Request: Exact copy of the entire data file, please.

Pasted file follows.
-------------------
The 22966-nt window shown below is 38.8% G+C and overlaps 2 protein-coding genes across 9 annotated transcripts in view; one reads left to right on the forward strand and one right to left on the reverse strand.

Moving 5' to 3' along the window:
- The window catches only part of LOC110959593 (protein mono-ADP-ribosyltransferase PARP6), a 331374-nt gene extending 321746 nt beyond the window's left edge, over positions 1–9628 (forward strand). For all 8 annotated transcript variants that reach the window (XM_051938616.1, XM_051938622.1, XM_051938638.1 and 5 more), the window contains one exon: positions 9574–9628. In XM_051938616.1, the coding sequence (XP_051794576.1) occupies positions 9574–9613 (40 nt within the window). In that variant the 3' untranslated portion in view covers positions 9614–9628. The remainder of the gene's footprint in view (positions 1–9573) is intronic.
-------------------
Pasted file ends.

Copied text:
The 22966-nt window shown below is 38.8% G+C and overlaps 2 protein-coding genes across 9 annotated transcripts in view; one reads left to right on the forward strand and one right to left on the reverse strand.

Moving 5' to 3' along the window:
- The window catches only part of LOC110959593 (protein mono-ADP-ribosyltransferase PARP6), a 331374-nt gene extending 321746 nt beyond the window's left edge, over positions 1–9628 (forward strand). For all 8 annotated transcript variants that reach the window (XM_051938616.1, XM_051938622.1, XM_051938638.1 and 5 more), the window contains one exon: positions 9574–9628. In XM_051938616.1, the coding sequence (XP_051794576.1) occupies positions 9574–9613 (40 nt within the window). In that variant the 3' untranslated portion in view covers positions 9614–9628. The remainder of the gene's footprint in view (positions 1–9573) is intronic.